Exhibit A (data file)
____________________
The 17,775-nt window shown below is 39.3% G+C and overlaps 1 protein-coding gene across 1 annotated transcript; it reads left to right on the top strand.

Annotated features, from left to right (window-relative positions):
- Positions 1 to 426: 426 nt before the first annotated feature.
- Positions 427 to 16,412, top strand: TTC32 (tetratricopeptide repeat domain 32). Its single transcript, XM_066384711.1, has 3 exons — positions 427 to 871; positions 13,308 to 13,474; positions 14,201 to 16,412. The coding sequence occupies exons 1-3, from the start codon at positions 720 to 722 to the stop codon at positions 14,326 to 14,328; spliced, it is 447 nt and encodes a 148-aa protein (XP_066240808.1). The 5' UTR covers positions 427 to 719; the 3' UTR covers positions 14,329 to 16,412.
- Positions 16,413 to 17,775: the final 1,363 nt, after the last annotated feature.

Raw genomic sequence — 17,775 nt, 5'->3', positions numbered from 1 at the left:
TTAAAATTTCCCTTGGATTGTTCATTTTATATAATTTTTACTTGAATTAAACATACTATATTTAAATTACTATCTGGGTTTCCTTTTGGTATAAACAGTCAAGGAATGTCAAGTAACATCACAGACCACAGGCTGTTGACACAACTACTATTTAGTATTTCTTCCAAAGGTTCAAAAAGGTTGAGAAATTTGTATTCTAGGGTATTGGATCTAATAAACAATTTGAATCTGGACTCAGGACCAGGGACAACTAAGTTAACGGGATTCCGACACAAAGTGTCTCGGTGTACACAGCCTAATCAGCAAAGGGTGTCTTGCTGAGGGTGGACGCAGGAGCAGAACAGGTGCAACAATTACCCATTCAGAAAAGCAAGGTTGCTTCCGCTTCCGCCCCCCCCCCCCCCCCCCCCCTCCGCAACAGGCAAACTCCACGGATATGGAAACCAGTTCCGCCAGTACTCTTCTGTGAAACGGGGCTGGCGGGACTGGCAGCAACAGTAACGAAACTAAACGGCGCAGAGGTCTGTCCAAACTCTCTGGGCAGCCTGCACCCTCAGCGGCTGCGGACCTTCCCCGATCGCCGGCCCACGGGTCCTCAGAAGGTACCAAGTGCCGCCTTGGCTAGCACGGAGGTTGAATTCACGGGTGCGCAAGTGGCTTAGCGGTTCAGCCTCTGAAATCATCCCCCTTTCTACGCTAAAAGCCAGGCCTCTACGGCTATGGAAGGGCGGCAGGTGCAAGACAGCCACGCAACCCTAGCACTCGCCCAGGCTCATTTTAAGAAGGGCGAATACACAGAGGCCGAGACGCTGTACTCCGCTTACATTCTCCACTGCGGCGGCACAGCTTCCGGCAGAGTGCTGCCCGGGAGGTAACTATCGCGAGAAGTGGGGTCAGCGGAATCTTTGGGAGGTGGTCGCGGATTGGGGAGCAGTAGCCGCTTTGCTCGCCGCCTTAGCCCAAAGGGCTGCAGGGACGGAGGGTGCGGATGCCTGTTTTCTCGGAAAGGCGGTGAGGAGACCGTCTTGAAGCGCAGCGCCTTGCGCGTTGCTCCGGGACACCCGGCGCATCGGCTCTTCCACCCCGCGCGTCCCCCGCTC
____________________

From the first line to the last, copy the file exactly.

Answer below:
The 17,775-nt window shown below is 39.3% G+C and overlaps 1 protein-coding gene across 1 annotated transcript; it reads left to right on the top strand.

Annotated features, from left to right (window-relative positions):
- Positions 1 to 426: 426 nt before the first annotated feature.
- Positions 427 to 16,412, top strand: TTC32 (tetratricopeptide repeat domain 32). Its single transcript, XM_066384711.1, has 3 exons — positions 427 to 871; positions 13,308 to 13,474; positions 14,201 to 16,412. The coding sequence occupies exons 1-3, from the start codon at positions 720 to 722 to the stop codon at positions 14,326 to 14,328; spliced, it is 447 nt and encodes a 148-aa protein (XP_066240808.1). The 5' UTR covers positions 427 to 719; the 3' UTR covers positions 14,329 to 16,412.
- Positions 16,413 to 17,775: the final 1,363 nt, after the last annotated feature.

Raw genomic sequence — 17,775 nt, 5'->3', positions numbered from 1 at the left:
TTAAAATTTCCCTTGGATTGTTCATTTTATATAATTTTTACTTGAATTAAACATACTATATTTAAATTACTATCTGGGTTTCCTTTTGGTATAAACAGTCAAGGAATGTCAAGTAACATCACAGACCACAGGCTGTTGACACAACTACTATTTAGTATTTCTTCCAAAGGTTCAAAAAGGTTGAGAAATTTGTATTCTAGGGTATTGGATCTAATAAACAATTTGAATCTGGACTCAGGACCAGGGACAACTAAGTTAACGGGATTCCGACACAAAGTGTCTCGGTGTACACAGCCTAATCAGCAAAGGGTGTCTTGCTGAGGGTGGACGCAGGAGCAGAACAGGTGCAACAATTACCCATTCAGAAAAGCAAGGTTGCTTCCGCTTCCGCCCCCCCCCCCCCCCCCCCCCTCCGCAACAGGCAAACTCCACGGATATGGAAACCAGTTCCGCCAGTACTCTTCTGTGAAACGGGGCTGGCGGGACTGGCAGCAACAGTAACGAAACTAAACGGCGCAGAGGTCTGTCCAAACTCTCTGGGCAGCCTGCACCCTCAGCGGCTGCGGACCTTCCCCGATCGCCGGCCCACGGGTCCTCAGAAGGTACCAAGTGCCGCCTTGGCTAGCACGGAGGTTGAATTCACGGGTGCGCAAGTGGCTTAGCGGTTCAGCCTCTGAAATCATCCCCCTTTCTACGCTAAAAGCCAGGCCTCTACGGCTATGGAAGGGCGGCAGGTGCAAGACAGCCACGCAACCCTAGCACTCGCCCAGGCTCATTTTAAGAAGGGCGAATACACAGAGGCCGAGACGCTGTACTCCGCTTACATTCTCCACTGCGGCGGCACAGCTTCCGGCAGAGTGCTGCCCGGGAGGTAACTATCGCGAGAAGTGGGGTCAGCGGAATCTTTGGGAGGTGGTCGCGGATTGGGGAGCAGTAGCCGCTTTGCTCGCCGCCTTAGCCCAAAGGGCTGCAGGGACGGAGGGTGCGGATGCCTGTTTTCTCGGAAAGGCGGTGAGGAGACCGTCTTGAAGCGCAGCGCCTTGCGCGTTGCTCCGGGACACCCGGCGCATCGGCTCTTCCACCCCGCGCGTCCCCCGCTC